This book remained the benchmark for 20 years and although the language, the attitude and the style have dated a little, it is still a very worthwhile read.

Conference Interpreting – Principles and Practice

Taylor-Bouladon, Valerie, Booksurge.

A very interesting, thorough and practical guide. Although aimed at an Australian audience much applies to Europe.

An extract is on this site at Tips for beginners. And another here on What to note in consecutive

You can also find a review at AIIC’s Communicate site.

Author’s home page

From Russian into English: An Introduction to Simultaneous Interpretation

Lynn Visson

Former UN staffer Visson helps navigate through the maze of simultaneous interpreting from Russian into English.

Read a review here!

Interview with Lynn Visson @ ATA Chronicle

Nolan, James, 2005, Multilingual Matters.

Put together by senior UN intepreter James Nolan, offers some good strategies for simultaneous interpreting and interesting exercises to practise the same strategies. You will need Fr, En and Es in your combination to use all the examples though. Chapters 3, 4 and 5 are most useful. Don’t bother with all the language stuff.

Le manuel de l’interprete. 

Herbert, J., 1952 Geneve. Georg

Pre-history… but still one of few general books about interpreting. Out of print but available in most University libraries.

Simultaneous papers

Intonation in the production of and perception of simultaneous interpretation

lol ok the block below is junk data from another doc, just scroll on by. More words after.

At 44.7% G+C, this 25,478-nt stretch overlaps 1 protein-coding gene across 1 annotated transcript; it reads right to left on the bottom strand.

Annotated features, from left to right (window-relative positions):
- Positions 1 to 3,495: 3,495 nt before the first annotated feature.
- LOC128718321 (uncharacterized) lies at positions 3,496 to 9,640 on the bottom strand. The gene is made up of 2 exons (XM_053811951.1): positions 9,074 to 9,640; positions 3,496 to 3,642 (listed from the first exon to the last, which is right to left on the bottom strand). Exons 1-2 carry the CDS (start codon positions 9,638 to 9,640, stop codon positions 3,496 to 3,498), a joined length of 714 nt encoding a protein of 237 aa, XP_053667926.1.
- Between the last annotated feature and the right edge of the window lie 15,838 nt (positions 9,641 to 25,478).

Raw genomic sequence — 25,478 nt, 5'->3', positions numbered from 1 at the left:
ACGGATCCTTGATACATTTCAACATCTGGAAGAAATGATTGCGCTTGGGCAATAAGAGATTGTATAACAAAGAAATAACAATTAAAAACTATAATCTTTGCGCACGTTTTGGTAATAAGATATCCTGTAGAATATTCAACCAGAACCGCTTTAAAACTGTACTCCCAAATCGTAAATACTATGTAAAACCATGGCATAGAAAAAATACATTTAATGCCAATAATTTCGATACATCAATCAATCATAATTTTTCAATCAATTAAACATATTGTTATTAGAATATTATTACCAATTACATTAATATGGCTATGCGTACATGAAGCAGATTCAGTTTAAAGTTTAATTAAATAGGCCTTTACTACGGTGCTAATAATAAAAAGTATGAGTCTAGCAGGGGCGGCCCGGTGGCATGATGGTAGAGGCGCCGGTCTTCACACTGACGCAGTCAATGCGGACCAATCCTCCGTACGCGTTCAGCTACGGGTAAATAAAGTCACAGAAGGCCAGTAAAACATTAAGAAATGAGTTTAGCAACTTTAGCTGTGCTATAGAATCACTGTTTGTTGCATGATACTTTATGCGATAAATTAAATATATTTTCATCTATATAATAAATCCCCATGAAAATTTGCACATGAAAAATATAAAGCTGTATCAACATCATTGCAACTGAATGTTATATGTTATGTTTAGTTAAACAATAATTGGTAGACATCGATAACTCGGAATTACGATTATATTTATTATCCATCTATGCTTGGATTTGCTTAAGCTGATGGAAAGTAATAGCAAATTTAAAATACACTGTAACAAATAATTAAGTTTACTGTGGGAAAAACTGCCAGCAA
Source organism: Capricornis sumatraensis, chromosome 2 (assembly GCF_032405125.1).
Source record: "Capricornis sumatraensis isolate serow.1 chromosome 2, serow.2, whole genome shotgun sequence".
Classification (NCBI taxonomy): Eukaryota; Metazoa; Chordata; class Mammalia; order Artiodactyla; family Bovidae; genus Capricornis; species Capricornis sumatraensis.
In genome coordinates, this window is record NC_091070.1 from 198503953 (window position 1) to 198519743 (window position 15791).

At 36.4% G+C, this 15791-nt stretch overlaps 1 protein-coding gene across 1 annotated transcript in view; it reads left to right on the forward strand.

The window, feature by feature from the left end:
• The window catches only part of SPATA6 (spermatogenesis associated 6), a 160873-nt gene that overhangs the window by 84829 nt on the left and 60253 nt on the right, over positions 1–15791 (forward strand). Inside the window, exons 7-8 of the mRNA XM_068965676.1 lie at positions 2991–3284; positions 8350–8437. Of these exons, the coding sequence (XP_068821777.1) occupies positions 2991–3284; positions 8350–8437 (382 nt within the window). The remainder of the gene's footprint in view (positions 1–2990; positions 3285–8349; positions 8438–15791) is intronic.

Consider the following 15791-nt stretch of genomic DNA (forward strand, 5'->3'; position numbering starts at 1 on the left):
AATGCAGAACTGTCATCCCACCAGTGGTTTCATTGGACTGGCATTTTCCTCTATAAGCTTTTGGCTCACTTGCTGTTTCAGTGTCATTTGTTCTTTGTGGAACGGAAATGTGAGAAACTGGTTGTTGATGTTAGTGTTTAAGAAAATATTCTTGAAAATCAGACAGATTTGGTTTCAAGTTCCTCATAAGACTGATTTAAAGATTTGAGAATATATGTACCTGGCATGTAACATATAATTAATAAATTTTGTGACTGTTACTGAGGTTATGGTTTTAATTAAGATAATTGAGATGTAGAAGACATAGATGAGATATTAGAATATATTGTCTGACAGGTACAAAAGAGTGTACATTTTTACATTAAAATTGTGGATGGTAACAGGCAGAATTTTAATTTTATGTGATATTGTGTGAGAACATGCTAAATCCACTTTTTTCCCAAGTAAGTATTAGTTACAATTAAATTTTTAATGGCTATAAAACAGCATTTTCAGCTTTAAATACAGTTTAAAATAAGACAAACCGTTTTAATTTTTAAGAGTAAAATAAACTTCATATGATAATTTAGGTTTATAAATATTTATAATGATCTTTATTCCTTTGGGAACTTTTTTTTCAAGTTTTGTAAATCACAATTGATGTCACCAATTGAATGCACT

In Lambert and Moser-Mercer (Eds.). Miriam Schlesinger.

Does intonation matter? You don’t believe that natural intonation is such a priority? An empirical study to show that it actual effects what the listener understands.

Reading about consecutive

On this page you will find a brief introduction to some of the more useful texts published on consecutive interpreting.

Pedagogie Raisonnee De L’interpretation (Traductologie) (Volume 4) (French Edition) (9782864606406): Lederer, M., Seleskovitch, , D. 1989.

Originally for trainers this distillation and practical explanation of Seleskovitch’s teaching theory and practice is still fantastically useful.

Download the full work as a pdf

Consecutive Interpreting – a short course

Gillies, Andrew, 2019, Routledge

A step-by-step introduction to consecutive interpreting for students and trainers.  Available here.

Read a review at AIIC.org here

Conference Interpreting Explained.

Jones, Roderick. 1998 Routledge.

Conference Interpreting – A Complete Course

Robin Setton and Andrew Dawrant

“This comprehensive coursebook sets out an updated step-by-step programme of training, designed to meet the increasingly challenging conditions of the 21st century, and adaptable by instructors with the appropriate specializations to cover all these different applications in contemporary practice “

A compilation of tried and tested practical exercises which hone the sub-skills that make up successful conference interpreting. Includes section on how to organise practice sessions out of class.

Read a review of this book at the Interpreter Diaries

Langues, Langages et Memoire

Danica Seleskovitch, 1973

The book version of Seleskovitch’s doctoral thesis, one of the first on interpreting.

To find out about the matriarch of the profession click here…